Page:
Are Pullovers Dangerous?


I read somewhere where pullovers were dangerous. Is that true and if so, are all pullovers dangerous? Like is a machine pullover more dangerous than a DB pullover??


It really isn’t accurate to generalize, because there are too many different variables.

For example, your unique physiology and biomechanics may make pullovers of any sort problematic.

I’ve also seen some really good – and really bad pullover machines.

Pullovers with a DB should offer more flexibility, at least in that you’re not “locked” into one particular motion as with a pullover machine.

On the other hand, there is no mechanism to press from the elbows, a key advantage insofar as engaging the lats.

Still others struggle with imbalances that can skew things. Meaning if you have a bum right elbow or shoulder and try to compensate by using more of my left side during a pullover, then yes I’d imagine that person is going to be asking for problems.

Having said all of that, I’ve found that over the years if a person wants to find a pullover they can perform productively, they will.

Some may choose a machine, others a DB or even use an EZ curl bar. Some can’t do pullovers of any sort with an incline, some people thrive on it.

The reality is that you’ll have to go through a bit of trial an error to find the pullover that’s right for you.

And to be certain, I think it’s worth the effort.

Like dips but to an even greater extent, the power of the pullover to add mass to the upper body has been lost, particularly since the advent of bench press hysteria in this country.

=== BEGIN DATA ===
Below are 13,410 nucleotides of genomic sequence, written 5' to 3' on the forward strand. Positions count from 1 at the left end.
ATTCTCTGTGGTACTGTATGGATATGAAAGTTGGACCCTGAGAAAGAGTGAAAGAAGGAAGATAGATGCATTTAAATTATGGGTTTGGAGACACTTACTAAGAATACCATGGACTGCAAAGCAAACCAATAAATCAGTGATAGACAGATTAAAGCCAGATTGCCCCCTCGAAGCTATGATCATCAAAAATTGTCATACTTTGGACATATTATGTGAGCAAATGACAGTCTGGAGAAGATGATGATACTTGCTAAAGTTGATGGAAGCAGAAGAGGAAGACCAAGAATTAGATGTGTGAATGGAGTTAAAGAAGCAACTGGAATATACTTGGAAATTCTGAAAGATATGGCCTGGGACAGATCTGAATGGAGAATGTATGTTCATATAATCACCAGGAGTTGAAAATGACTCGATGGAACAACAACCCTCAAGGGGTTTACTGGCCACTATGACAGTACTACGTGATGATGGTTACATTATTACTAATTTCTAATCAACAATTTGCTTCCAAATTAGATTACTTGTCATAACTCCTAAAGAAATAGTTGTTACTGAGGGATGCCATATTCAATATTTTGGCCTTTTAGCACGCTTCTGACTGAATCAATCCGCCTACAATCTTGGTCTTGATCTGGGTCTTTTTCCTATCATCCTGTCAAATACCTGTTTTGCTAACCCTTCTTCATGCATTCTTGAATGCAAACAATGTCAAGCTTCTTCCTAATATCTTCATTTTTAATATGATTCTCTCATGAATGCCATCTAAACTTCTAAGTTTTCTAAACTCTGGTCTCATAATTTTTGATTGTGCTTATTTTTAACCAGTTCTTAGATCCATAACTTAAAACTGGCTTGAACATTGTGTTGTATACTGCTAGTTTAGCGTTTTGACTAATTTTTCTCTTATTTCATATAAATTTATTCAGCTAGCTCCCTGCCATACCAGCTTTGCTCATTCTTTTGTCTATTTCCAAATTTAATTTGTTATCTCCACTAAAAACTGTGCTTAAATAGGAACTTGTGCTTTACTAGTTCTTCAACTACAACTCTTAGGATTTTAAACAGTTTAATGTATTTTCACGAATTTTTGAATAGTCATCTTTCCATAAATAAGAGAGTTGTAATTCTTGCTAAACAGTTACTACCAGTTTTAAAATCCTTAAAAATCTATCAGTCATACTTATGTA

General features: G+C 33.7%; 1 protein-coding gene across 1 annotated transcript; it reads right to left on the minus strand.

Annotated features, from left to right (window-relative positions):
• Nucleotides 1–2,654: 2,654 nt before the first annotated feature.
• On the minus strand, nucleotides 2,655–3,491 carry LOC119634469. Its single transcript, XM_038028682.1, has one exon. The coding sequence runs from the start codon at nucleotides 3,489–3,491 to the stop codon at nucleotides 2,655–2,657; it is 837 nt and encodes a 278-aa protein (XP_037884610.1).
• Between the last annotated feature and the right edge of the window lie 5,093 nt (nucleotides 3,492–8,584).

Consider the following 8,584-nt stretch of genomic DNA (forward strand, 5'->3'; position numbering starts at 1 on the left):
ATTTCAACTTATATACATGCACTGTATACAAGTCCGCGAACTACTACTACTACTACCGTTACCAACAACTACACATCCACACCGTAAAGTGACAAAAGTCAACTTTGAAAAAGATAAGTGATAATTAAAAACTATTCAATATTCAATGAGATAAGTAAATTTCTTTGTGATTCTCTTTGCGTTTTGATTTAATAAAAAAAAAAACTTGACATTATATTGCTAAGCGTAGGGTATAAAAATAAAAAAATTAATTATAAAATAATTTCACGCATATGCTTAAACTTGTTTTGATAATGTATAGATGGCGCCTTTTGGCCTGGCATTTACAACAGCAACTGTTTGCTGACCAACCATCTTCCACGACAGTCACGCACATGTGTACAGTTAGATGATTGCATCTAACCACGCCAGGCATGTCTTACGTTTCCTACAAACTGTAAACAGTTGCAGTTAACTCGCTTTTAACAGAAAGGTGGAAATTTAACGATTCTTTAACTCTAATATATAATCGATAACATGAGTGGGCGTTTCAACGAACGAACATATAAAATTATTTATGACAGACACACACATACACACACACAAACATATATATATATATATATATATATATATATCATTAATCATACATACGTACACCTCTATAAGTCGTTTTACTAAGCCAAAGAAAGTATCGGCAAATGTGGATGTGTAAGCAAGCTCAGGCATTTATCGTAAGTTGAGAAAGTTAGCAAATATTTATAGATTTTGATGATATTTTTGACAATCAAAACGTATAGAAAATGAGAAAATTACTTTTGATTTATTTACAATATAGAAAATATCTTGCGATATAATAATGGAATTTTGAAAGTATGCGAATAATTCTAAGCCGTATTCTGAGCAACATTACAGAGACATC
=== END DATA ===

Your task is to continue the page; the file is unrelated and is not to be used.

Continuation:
There was a time not so long ago that champion bodybuilders built most of their upper body mass with weighted dips and pullovers. Some guy named Arnold did plenty of both.

Vince Gironda only considered bench presses to the neck to be productive, and far and away used dips and pullovers to build his champions from the 1950’s forward.

One article everyone should read was penned by Arthur Jones in the September 1st 1970 edition of Ironman Magazine, “The Upper Body Squat.”

It’s out there online today, and easily found with a google search. Mandatory reading for everyone interested in the history and benefits of this movement.

Hope that helps.

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Coach Rob Regish

Rob Regish is an internationally recognized name in the field of health and fitness. He's been a weekly contributor to for almost a decade, answering listener questions from around the world.

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